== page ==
On defence, there’s no way I can start with anyone else but Francois Beauchemin. He would probably be my pick for the Norris Trophy, that’s how good his play has been this year. He’s taking on the toughest competition on the team, with over 50% of his zonestarts being in the defensive zone, and still dominating in terms of shot differential. He plays the most amounts of minutes per game, more than 2 and a half minutes more than the next closest (Souray). He’s also putting up points at the second best rate of his career, on pace for 41 in a full season. In other words, he’s doing everything a defenceman can be asked to do, and doing it an incredibly high level, elite in fact. He’s always been an underrated defenceman, but it is difficult to see whether this is him finally breaking out at age 32, or if it is just a random spike in performance. His PDO of 1063 does suggest he’s playing in good luck, but not outrageously so. Either way, he’s been a godsend for this team, and deserves every compliment sent his way.
Souray has also been very good for this team, and whilst not at his old level of offence – last seen with the Oilers in 2008/09 – still provides sound two-way play, leadership and a physical presence, something this team has needed on the backend ever since Pronger left (though obviously he’s not at Pronger’s level). Bryan Allen was an astute signing, providing a solid veteran defensive presence. Toni Lydman is still providing good defensive play, but has dropped off the map offensively having not scored a goal since 2010/11. Lovejoy has also been pretty decent for the team defensively since being picked up from Pittsburgh. The team really could use Sbisa and Fowler back in the lineup however. Sbisa has had a rough year both on offence and defence, but he is still probably better than the likes of Vatanen and Lovejoy. Fowler is also not having a good year at either end of the ice when healthy, but given how good he was both of his first two years, I’d expect this to simply be an off year not helped by injuries. Fowler in particular has a heck of a career in front of him.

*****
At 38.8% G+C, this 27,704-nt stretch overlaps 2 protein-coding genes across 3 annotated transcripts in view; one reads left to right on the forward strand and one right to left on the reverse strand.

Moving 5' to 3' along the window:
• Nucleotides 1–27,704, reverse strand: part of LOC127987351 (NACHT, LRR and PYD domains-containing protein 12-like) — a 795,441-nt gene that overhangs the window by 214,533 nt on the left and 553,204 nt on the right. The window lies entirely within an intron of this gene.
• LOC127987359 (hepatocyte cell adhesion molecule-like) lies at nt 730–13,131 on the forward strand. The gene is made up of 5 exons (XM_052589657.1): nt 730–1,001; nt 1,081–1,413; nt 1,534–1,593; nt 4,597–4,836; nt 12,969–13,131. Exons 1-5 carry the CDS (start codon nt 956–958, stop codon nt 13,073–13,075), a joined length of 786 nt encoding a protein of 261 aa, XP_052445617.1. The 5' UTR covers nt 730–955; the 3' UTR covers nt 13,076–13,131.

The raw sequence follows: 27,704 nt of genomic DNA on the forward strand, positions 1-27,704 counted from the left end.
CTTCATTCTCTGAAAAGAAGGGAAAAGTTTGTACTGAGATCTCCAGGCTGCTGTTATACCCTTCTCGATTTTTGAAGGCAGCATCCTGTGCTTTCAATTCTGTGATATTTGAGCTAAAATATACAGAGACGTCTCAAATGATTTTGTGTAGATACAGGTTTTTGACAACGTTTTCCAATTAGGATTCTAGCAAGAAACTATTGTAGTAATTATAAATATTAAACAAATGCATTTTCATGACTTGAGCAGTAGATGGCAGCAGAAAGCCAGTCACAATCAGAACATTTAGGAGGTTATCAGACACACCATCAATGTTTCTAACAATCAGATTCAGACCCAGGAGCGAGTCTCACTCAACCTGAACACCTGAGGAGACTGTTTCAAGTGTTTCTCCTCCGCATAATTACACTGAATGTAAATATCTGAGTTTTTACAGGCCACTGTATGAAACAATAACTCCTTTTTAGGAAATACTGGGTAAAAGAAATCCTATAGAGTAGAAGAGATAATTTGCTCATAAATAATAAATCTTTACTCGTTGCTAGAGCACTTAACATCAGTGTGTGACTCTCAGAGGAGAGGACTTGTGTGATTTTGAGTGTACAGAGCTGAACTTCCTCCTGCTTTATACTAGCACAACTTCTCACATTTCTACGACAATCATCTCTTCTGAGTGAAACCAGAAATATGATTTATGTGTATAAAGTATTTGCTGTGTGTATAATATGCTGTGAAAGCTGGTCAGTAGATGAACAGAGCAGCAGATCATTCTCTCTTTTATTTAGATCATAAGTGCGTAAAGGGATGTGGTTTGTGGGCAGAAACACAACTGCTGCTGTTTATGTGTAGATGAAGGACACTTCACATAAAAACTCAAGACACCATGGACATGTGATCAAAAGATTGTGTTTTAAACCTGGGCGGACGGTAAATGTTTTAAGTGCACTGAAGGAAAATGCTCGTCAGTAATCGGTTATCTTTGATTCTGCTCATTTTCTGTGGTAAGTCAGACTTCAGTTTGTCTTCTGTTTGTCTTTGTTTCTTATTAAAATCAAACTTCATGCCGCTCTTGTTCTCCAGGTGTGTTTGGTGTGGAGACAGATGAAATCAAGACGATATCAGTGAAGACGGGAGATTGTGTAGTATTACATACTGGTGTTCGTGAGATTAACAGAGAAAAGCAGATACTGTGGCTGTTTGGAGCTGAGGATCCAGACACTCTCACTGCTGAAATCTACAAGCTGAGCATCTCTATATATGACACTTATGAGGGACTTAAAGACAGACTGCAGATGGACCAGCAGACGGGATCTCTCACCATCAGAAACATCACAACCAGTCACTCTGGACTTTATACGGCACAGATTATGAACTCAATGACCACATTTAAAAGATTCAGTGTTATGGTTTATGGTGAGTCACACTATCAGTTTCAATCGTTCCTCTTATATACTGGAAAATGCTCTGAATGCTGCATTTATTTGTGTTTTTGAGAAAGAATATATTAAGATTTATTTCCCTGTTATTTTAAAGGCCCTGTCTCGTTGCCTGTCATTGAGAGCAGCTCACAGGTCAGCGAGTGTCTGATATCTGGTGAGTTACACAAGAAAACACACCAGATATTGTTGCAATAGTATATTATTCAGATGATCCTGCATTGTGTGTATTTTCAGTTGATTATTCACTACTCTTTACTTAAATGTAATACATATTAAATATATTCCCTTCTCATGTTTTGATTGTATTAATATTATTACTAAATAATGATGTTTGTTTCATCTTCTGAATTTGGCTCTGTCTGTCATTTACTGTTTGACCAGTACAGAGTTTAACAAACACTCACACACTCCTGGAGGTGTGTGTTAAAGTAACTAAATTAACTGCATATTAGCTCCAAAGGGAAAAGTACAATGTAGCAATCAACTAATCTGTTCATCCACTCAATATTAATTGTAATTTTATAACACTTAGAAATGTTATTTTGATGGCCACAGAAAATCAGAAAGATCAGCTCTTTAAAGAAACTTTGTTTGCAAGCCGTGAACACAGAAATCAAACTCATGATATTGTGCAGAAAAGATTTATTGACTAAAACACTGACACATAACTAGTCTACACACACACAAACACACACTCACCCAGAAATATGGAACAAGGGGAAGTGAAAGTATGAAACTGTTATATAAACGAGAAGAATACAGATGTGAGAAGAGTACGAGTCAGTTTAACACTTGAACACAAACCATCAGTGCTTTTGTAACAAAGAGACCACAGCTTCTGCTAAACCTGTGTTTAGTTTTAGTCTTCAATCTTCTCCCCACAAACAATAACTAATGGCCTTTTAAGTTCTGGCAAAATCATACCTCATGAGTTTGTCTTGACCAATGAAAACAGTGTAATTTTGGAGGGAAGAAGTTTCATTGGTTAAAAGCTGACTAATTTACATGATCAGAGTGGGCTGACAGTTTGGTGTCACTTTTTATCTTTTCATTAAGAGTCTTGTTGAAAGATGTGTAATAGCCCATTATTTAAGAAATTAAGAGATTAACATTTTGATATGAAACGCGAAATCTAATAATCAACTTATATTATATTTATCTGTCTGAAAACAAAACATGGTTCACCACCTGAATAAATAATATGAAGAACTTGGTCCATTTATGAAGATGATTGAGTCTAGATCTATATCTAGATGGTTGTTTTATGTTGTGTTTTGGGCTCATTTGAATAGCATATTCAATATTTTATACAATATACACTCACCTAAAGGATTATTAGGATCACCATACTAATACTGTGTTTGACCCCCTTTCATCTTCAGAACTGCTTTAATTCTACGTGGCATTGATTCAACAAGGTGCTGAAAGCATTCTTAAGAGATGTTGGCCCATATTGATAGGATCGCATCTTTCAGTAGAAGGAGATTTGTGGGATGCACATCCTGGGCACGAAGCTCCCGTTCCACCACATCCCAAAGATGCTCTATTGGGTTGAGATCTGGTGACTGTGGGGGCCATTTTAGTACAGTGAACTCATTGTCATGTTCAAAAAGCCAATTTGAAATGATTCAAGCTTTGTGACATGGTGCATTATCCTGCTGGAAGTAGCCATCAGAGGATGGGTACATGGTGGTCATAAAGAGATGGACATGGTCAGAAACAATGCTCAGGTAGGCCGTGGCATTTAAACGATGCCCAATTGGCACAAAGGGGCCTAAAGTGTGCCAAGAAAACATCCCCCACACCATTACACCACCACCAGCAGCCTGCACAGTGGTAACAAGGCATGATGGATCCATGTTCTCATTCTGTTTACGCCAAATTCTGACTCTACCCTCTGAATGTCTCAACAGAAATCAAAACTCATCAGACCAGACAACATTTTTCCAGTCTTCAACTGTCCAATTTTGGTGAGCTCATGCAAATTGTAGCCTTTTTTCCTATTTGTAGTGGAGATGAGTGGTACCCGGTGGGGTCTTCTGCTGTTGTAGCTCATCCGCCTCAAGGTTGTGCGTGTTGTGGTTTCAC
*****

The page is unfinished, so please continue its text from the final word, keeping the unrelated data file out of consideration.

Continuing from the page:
In goal, the aforementioned Fasth has been a revelation, sporting a .921 SV% and 2.20 GAA in his first NHL season. Hiller has been mediocre, with a 2.48 GAA and .908 SV%, but he’s been great so far in his NHL career so I wouldn’t bet on that lasting. They’re as good a tandem in the league, and if there’s a weakness with this team it’s not the goaltending.
STAR PLAYOFF PERFORMER
Despite the heroics by Viktor Fasth at times this year, the re-emergence of Getzlaf and the great years being enjoyed by Cogliano and Souray, I think that Francois Beauchemin will be the motor that drives this team in the playoffs. You may have noticed that in many of these playoff previews I’m picking defenceman as the Playoff Star Performers, and that’s simply because if a team possesses a top defenceman, there’s really no limit on what said team can do. Beauchemin has been absolutely phenomenal this year, and I see no reason for that to stop in the postseason. Look for him to log monster minutes in all disciplines and excel.
This all depends on how long the Duck’s top players play. If they continue to struggle as they have in April, then they won’t get out of the first round. If they play like they have the rest of the year then they could almost certainly make it to the second round, but I don’t see them making it any further than that, particularly if they run into a heavier team with better possession ability like St Louis or LA.